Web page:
Based on the records of Save Our Schools Network, an alliance of non-government organizations (NGOs) for lumad students’ right to education, a total of 11,000 displaced students were recorded since the Martial Law implementation, while 111 teachers and other school volunteers were filed with charges for alleged involvement in left-leaning activities.
The group also recorded 500 military attacks on community schools in Davao City, while a total of 97 schools are temporarily closed in Mindanao.
Jayvie Cabajes, Kabataan party list vice chair for Mindanao, said attacks on youth groups were rampant since martial law.
"May instances na pumupunta sila (military) sa university para hanapin sino dito mga miyembro sa mga grupo or sino dito ang mga nagra-rally, based sa mga accounts ng kasamahan namin (There were instances that the military would be going to schools to look for members of progressive groups or those who are participating in rallies, based on the accounts of our colleagues)," he added.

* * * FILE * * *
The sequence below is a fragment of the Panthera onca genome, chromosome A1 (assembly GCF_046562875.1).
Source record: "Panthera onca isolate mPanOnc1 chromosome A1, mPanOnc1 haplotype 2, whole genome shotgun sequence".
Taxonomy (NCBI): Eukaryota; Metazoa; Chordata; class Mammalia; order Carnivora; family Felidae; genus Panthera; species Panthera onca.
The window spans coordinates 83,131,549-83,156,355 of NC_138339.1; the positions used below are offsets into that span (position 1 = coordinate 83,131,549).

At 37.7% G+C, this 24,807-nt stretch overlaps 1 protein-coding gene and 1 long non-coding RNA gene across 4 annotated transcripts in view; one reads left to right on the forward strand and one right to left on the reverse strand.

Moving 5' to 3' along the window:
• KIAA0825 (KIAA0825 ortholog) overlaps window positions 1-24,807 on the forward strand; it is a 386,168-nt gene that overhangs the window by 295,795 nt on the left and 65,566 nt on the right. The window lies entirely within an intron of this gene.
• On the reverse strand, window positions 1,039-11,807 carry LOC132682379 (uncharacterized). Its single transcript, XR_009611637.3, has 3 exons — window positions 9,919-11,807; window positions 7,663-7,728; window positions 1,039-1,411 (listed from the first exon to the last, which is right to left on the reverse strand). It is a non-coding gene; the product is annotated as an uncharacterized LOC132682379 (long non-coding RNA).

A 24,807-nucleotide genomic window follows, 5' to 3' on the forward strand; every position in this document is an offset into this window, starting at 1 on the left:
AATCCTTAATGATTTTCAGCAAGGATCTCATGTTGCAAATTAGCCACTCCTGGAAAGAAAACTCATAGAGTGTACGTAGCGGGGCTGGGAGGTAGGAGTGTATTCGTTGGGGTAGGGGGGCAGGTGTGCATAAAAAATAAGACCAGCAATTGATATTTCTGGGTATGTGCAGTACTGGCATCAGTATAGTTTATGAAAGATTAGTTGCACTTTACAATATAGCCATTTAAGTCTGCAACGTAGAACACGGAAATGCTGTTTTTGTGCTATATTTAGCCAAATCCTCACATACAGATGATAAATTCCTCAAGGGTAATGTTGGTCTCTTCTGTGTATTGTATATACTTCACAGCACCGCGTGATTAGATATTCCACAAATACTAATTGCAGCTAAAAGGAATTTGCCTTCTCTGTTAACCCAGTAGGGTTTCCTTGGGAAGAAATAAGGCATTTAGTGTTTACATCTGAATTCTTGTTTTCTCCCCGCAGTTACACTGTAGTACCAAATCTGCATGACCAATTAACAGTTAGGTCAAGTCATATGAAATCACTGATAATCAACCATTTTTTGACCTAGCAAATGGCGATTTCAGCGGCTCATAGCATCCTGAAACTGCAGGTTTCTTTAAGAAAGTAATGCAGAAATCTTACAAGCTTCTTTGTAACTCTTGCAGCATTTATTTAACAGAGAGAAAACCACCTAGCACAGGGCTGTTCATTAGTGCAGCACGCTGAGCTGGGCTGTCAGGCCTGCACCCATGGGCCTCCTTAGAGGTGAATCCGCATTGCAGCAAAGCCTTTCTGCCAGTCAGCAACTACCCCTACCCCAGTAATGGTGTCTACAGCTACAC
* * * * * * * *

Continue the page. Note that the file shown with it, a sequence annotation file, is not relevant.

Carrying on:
Cabajes said this had not hindered them from continuously calling for the revocation of martial law.
"Mas lalong lumalakas ang hanay ng kabataan at patuloy na sinisigaw ang pagbasura sa Martial Law, dahil nakikita nila na ang samut-saring problema sa implementasyon nito (Our call to end martial law will become louder because we saw many problems on its implementation)", he said.
Despite the alleged human rights violations, the Integrated Bar of the Philippines (IBP) Davao chapter said it did not receive any human rights complaints or assistance since the Martial Law was implemented.